Rate the Dress: Charles Worth in 1897

Last week I showed you a striped 1860s number, and pointed out that the stripes weren’t aligned as we would expect them to be.  Oh foolish me!  Having had it pointed out, you all obsessed about the stripe placement, and were rather harsh on the poor gown (I know there was a tiny mis-match as well, but other than that, I actually though the unusual stripe action on the chevrons made the gown far more interesting and dynamic than a ‘normal’ stripe placement).  Beyond the stripes, some of you decried it as quite dull and blah.  Poor frock!  Some did love it though so it managed a 7.4 out of 10.

I’m quite obsessed with the late 1890s at the moment: the stiff, A-line skirts, the focus on menswear inspired tailoring, the pleating, the peculiar puffed sleeves.

This House of Worth evening gown from ca. 1897 is the perfect summation of the whole look.  The skirt, with its heavy folds and widening gores.  The juxtaposition of the über-feminine pink floral warp-patterned silk with a strong, tailored silhouette.

Evening dress House of Worth ca. 1897, silk & linen, Metropolitan Museum of Art, 2009.300.638.a.b

Evening dress House of Worth ca. 1897, silk & linen, Metropolitan Museum of Art, 2009.300.638.a.b

The bodice which manages to be inspired both by men’s jackets and waistcoats, and 18th century stomachers and redingotes.  The sleeves: ruched below, surmounted by faux-renaissance puffs, with bands of lace forming slashings.

Evening dress, House of Worth, ca. 1897, silk & linen, Metropolitan Museum of Art, 2009.300.638.a.b

Evening dress, House of Worth, ca. 1897, silk & linen, Metropolitan Museum of Art, 2009.300.638.a.b

And finally, the skirt pleats, perfectly framing repeats of the floral pattern.

Evening dress, House of Worth, ca. 1897, silk & linen, Metropolitan Museum of Art, 2009.300.638.a.b

Evening dress, House of Worth, ca. 1897, silk & linen, Metropolitan Museum of Art, 2009.300.638.a.b

It’s quite a dress: feminine, masculine, multi-period historical, both ornate and paradoxically severe.

Evening dress, House of Worth, ca. 1897, silk & linen, Metropolitan Museum of Art, 2009.300.638.a.b

Evening dress, House of Worth, ca. 1897, silk & linen, Metropolitan Museum of Art, 2009.300.638.a.b

What do you think of it?

Rate the Dress on a Scale of 1 to 10.

Rate the Dress: Walking in Stripes in the late 1860s

Last week I showed you a Regency era fashion plate that featured a decidedly interesting evening dress.  Opinions on the dress were decidedly divided: you either thought it was fabulous (with small caveats about the peplum and bodice trim), or hated it.  And you either thought it would be even more fabulous on a body, or far less fabulous!  So most scores were either well below 5, or well above 5, resulting in a rating of 7.4 out of 10.  Wackiness and all, I guess more of you liked it than not!

This week’s Rate the Dress in a little toned down compared to last week, but it does carry on the peplum theme.

This striped walking ensemble features a fitted bodice, a bustled skirt, and a separate belt with false peplum.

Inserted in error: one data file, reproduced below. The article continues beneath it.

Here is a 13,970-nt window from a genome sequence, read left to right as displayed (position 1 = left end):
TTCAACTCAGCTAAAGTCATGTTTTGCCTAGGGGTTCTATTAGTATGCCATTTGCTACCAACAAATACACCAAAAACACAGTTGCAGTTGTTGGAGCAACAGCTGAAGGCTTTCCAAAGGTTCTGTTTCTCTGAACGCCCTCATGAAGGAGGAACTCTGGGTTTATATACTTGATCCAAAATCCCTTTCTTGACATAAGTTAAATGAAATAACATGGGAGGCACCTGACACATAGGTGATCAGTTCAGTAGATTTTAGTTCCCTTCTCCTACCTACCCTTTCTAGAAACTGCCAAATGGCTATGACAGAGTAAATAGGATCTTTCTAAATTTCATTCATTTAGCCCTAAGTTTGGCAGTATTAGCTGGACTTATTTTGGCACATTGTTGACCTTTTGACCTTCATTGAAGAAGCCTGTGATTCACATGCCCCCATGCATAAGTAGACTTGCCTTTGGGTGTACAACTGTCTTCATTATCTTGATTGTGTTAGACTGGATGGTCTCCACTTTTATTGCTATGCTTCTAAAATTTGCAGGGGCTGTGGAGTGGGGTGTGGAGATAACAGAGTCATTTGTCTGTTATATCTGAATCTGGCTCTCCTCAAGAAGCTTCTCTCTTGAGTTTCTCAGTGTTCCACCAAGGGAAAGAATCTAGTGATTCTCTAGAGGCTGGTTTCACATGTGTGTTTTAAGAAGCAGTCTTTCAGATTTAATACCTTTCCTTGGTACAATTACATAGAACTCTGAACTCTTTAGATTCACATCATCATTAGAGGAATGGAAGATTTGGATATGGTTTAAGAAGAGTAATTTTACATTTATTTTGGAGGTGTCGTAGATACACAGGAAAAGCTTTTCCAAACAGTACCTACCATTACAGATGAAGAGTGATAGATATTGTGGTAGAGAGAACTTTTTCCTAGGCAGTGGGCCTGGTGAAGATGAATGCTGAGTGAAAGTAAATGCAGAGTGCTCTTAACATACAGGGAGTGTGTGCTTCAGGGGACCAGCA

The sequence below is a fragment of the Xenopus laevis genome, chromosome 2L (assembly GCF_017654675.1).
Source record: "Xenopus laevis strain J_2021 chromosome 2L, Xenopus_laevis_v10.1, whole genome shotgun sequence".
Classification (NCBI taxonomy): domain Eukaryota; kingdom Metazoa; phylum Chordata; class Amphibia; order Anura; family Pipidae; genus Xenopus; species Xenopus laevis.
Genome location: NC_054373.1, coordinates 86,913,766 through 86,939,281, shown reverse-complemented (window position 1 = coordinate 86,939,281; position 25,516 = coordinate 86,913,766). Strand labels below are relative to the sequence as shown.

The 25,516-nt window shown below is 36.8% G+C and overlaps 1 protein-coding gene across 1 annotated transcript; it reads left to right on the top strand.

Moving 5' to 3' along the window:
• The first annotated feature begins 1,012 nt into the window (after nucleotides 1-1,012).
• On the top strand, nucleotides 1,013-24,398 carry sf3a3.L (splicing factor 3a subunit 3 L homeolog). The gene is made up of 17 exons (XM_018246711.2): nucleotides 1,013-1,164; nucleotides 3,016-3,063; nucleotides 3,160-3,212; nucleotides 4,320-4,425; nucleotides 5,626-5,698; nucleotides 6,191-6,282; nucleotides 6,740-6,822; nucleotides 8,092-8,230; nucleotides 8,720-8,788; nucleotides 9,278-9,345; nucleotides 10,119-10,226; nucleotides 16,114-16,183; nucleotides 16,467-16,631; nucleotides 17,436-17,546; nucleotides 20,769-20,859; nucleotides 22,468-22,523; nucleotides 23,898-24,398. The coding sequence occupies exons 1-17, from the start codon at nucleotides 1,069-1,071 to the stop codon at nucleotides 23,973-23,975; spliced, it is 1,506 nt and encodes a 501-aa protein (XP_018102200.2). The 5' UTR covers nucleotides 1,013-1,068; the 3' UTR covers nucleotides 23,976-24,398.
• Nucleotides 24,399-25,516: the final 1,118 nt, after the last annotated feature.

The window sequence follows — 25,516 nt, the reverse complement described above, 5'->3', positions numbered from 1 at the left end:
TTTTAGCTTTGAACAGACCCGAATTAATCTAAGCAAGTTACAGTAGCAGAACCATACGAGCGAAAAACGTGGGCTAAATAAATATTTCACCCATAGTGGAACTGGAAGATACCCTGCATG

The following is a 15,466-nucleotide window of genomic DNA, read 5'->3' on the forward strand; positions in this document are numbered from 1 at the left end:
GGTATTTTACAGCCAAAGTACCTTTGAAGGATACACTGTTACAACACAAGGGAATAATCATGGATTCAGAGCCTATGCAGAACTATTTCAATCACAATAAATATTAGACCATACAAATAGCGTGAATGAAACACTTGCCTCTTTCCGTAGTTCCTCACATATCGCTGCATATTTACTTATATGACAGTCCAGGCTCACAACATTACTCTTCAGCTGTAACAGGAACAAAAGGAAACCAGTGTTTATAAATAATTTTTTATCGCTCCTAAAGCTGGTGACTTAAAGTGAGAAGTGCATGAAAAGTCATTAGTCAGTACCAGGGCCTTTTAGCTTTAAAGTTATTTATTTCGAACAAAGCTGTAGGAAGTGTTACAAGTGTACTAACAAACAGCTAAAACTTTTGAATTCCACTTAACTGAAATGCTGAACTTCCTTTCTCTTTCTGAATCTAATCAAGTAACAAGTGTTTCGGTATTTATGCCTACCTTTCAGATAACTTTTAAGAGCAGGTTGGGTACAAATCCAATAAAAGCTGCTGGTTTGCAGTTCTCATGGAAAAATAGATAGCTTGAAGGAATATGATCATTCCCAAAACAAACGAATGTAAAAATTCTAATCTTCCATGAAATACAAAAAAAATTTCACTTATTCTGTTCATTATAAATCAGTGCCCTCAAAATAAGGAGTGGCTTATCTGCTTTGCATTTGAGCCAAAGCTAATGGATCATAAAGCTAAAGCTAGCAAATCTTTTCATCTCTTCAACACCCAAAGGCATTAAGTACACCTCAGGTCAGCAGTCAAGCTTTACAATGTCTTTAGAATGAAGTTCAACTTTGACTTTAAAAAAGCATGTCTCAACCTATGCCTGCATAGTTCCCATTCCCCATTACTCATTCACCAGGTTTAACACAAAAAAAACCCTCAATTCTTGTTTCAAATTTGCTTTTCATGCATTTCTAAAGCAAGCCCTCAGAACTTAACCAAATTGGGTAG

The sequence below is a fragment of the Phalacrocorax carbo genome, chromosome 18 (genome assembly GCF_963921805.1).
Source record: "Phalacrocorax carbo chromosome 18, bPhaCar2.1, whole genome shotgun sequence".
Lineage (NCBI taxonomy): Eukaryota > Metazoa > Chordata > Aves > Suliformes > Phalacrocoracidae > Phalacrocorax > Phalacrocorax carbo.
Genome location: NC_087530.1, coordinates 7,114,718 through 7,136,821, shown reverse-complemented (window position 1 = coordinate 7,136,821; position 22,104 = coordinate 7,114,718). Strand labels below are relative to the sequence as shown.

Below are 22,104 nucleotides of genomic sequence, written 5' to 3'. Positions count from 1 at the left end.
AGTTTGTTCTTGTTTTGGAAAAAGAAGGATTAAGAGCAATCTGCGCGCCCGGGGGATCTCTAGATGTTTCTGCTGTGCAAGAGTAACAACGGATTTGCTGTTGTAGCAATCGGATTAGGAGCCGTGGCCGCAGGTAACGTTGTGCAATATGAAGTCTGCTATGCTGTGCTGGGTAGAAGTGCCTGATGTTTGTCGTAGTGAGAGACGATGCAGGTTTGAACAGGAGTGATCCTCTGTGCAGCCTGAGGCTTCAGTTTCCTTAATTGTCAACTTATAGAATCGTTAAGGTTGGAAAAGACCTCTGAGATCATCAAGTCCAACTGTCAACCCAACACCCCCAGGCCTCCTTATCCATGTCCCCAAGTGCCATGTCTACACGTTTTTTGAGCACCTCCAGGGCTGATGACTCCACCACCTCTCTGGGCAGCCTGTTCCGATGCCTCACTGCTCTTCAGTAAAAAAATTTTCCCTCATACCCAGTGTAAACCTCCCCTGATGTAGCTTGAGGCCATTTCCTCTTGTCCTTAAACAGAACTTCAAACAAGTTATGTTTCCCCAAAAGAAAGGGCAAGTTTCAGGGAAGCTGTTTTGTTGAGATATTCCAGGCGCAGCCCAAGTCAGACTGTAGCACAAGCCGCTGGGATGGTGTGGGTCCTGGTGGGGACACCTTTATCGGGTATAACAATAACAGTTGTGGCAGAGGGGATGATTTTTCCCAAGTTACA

The dressmaker has made full use of the stripes: arranging them vertically, horizontally, and on the bias.  But the striped usage isn’t always what we’d expect: note how the bias chevrons down the front don’t form further ‘V’ shapes, but crook at angles across the point.  And the peplum stripes run parallel to the front edge, rather than angling away and enhancing the effect of the skirt flare away from the waist.

What do you think?  Would a lady strolling down the sidewalk in this ensemble present a picture of scintillating interest as the stripes shifted and moved?  Is the potentially overpowering pattern and trim balanced by the subtle colours (in a generally unsubtle era)?

Rate the Dress on a Scale of 1 to 10.

Rate the Dress: Regency evening madness

Last week I showed you a ca. 1910 evening dress in pale gold and ocean blue, with a fringed floral lei around the bodice.  Your reactions were all over the place: love, hate, meh, so un-moved you couldn’t think of anything to say, likes with caveats – everything!  And you liked and disliked totally different bits from person to person!  A very interesting reaction – I’d love to have been in the room when it was first worn, to see what everyone thought of it then!  As it was, more liked than didn’t, so it rated an impressive round 8 out of 10.  It’s just hard to find a 1910s evening dress you don’t like!

This week I’m sticking with the theme of rather mad evening wear, but going back in time almost exactly a century.  This 1809 Regency fashion plate for Evening Full Dress is full of quirky details: the horizontal bodice trim, the double layered sleeves.  The van-dyked peplum, and mirrored van-dyking with tassels on the skirt.  All accessorised with impressive ostrich feather hair plumes in a tiara, large earrings and a statement necklace, upper-arm bracelets, and the requisite long gloves and fan.

Full evening dress, June 1809, La Belle Assemblée

Full evening dress, June 1809, La Belle Assemblée

What do you think?  Just quirky enough to be fabulous and interesting, or totally mad, and more suited to a costume ball than a dress ball?

Rate the Dress on a Scale of 1 to 10.

 

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Leimomi Oakes is the Dreamstress, a textile historian, seamstress, designer, speaker and museum professional. Leimomi is available for educational and entertaining presentations, textile and fashion advice, special commissions and events. Click to learn more

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